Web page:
Rubik’s Cube | The Carbon Copy Model

New Rubik's Cube Views

Seeing the Rubik's Cube differently opens up new avenues of knowledge.

  1. The Cell Model – From 27 to ?
  2. The 3 Cell Roles – It’s How We Roll
  3. The Roll Model – Going Places

The  Diagonal Cells Network

If you want to master the Rubik's Cube, discover its secrets, ( and learn some simple maths ) – you’ve come to the right place.

Same Recipe – Different Page

It’s the same recipe – page after page.

Turn something boring and obvious – into something profound.

Here is an example.

Boring But True

Boring But True ➜ The ( middle left high ) edge is next door to the ( near left high ) corner.

The drab and boring truth turns into a network linking all 27 cells to their next door neighbour! Read More »

The 0 1 and 2 Cell Separations

Boring But True ➜ The midpoints of the ( near, left, low ) corner and the ( near, middle, high ) edge, are separated by

  1. 0 cell widths on the axis ➜ near and near
  2. 1 cell width  on the axis ➜ left and middle
  3. 2 cell widths on the axis ➜ low and high

The network connects every cell pair that is 0, 1 and 2 cell widths apart.

Strategy – Do Loads – Without Doing Much

Now children can solve the Rubik's Cube – even when you can count their years of life on the fingers of one hand. How! It’s thanks to a surprising strategy

  1. convey a lotwithout saying much
  2. know a lotwithout knowing much
  3. do a lotwithout doing much

QuestionHow can we say a lot without saying much?
Let’s use the example in the above section to answer this question.

Which cell pairs are 0, 1 and 2 Cell Widths Apart?

Tell me the cell pairs separated by 0 cell widths on one axis, 1 cell width on another and 2 cell widths on the third.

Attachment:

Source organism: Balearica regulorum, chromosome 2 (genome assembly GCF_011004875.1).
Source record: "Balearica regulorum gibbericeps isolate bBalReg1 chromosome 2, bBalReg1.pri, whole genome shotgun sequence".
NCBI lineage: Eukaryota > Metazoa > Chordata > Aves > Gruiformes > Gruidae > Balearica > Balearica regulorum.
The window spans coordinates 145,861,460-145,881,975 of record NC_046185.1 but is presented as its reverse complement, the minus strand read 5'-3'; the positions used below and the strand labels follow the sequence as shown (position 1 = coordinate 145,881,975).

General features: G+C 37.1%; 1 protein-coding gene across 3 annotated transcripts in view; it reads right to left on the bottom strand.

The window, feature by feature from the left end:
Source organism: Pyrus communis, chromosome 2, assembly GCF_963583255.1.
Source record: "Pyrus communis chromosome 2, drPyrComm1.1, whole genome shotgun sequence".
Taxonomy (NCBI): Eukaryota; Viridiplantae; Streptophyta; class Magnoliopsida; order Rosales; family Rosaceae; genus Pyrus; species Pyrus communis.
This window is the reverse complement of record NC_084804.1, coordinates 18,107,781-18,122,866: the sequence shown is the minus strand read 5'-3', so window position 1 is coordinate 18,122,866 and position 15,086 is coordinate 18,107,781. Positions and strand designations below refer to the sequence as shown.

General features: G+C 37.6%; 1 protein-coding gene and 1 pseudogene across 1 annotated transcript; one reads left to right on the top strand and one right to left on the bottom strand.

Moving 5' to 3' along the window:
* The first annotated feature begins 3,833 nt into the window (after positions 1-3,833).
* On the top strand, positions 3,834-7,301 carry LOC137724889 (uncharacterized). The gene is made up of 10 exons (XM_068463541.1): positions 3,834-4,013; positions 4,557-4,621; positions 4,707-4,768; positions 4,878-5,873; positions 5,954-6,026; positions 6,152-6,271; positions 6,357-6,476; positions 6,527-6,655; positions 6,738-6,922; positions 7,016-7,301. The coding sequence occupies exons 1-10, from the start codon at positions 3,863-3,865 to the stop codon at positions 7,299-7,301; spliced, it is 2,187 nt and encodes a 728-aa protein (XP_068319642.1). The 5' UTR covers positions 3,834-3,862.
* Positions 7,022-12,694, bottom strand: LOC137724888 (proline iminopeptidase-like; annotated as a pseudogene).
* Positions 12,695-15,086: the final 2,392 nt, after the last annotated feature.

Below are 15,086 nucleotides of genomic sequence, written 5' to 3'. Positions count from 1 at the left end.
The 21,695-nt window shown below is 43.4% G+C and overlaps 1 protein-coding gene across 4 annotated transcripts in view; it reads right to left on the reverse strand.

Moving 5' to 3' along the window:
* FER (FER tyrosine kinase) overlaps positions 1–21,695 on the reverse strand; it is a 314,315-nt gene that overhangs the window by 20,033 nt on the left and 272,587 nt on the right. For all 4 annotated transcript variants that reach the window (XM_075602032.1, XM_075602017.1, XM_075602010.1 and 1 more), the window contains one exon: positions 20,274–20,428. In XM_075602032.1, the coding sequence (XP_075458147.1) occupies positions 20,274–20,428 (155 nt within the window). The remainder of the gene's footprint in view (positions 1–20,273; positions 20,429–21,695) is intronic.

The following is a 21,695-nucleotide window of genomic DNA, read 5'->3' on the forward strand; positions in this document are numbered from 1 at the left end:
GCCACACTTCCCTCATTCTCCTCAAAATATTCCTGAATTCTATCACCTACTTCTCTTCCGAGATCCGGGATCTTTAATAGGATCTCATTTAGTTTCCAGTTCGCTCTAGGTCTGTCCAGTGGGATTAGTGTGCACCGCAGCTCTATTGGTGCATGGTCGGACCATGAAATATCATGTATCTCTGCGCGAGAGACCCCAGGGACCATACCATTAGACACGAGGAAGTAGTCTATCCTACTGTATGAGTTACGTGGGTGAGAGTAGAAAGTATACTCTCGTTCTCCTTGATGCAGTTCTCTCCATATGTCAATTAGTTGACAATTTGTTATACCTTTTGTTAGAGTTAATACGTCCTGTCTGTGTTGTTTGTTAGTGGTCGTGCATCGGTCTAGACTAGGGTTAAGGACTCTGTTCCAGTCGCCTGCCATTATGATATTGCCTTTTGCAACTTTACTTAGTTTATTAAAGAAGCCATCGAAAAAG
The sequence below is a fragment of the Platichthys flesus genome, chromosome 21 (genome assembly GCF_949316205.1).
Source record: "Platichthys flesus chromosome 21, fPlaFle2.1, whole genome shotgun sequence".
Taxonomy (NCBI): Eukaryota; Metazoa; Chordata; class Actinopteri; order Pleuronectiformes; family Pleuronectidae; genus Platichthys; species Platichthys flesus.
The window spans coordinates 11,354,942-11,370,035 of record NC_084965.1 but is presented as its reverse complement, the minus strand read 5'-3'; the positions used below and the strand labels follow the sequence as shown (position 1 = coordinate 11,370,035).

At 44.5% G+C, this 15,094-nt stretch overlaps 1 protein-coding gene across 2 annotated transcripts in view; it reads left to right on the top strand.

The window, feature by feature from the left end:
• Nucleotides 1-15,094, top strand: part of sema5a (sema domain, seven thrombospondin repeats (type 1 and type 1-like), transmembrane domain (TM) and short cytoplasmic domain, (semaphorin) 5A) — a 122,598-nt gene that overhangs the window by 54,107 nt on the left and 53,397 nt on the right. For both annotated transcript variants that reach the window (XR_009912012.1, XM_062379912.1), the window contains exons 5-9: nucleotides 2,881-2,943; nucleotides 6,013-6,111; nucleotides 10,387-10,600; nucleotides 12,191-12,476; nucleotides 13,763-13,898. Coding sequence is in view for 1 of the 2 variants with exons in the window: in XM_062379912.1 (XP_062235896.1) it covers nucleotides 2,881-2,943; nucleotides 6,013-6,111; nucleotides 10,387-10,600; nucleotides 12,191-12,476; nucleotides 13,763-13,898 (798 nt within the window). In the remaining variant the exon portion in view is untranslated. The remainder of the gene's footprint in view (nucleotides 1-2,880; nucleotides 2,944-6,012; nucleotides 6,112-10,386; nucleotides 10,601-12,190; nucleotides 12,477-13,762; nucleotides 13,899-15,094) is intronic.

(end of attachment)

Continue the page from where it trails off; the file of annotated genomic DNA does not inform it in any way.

Let’s jot down 5 – then stop and think.

  1. ( near left low ) and ( near middle high ) ➜ Offsets – x=0, y=1, z=2
  2. ( near left low ) and ( far left middle ) ➜ Offsets – x=2, y=0, z=1
  3. ( far middle high ) and ( middle middle low ) ➜ Offsets – x=1, y=0, z=2
  4. ( near left high ) and ( near right middle ) ➜ Offsets – x=0, y=2, z=1
  5. ( far left middle ) and ( near middle middle ) ➜ Offsets – x=2, y=1, z=0

Stop! How many pairs? Each corner pairs with 6 edges. That’s 48 pairs.

Each edge pairs with 4 corners and 2 centres. We’ve counted the corner pairings so the 12 edges contribute 12 × 2 = 24 pairs.

We must list 72 cell pairs ( 48 + 24 ). Our strategy is to convey a lot, without saying much – so we can’t list 72 cell pairs. Help!

The Unambiguous Global Truths

Let’s fast fwd to the answer. We can convey a lot without saying much in two ways. Either 12 sentences, or 7 joined up dots!

  1. corner ➜ x diagonal y edge and corner ➜ x diagonal z edge
  2. corner ➜ y diagonal x edge and corner ➜ y diagonal z edge
  3. corner ➜ z diagonal x edge and corner ➜ z diagonal y edge
  4. x edge ➜ x diagonal y centre and x edge ➜ x diagonal z centre
  5. y edge ➜ y diagonal x centre and y edge ➜ y diagonal z centre
  6. z edge ➜ z diagonal x centre and z edge ➜ z diagonal y centre

These statements are unambiguous. A corner has one and only one x diagonal y edge – This global truth replaces 8 local truths. But we can do better.

Just 7 Connected Dots

It conveys a lot without saying much. All 72 cell pairs are here – the 12 sentences are here – with 7 dots and 9 lines – it’s all here!

We’ve stuck to our strategy like bees to honey. We’ve said loads – without saying much.

From Pascal’s Triangle to Rubik's Cube

If your multiply Pascal’s Triangle by the 3rd row of Pascal’s Triangle you get the 27 Rubik's Cube cells.

But which cells go where?

The Cell Triangle Dilemma

I have found only one solution to this dilemma. Could there be 2, 3, 4 … or more?

The 6 Rubik's Cube cells are the highlight of this fascinating view. What do they mean? »

The Trinomial Coefficients

It is rare, to find both

  1. the binomial coefficients { 1, 3, 3, 1 } and
  2. the trinomial coefficients { 1, 3, 6, 7, 6, 3, 1 }

in the same place. The trinomial coefficients allow us to cluster the 27 Rubik's Cube cells in a 1 + 3 + 6 + 7 + 6 + 3 + 1 arrangement.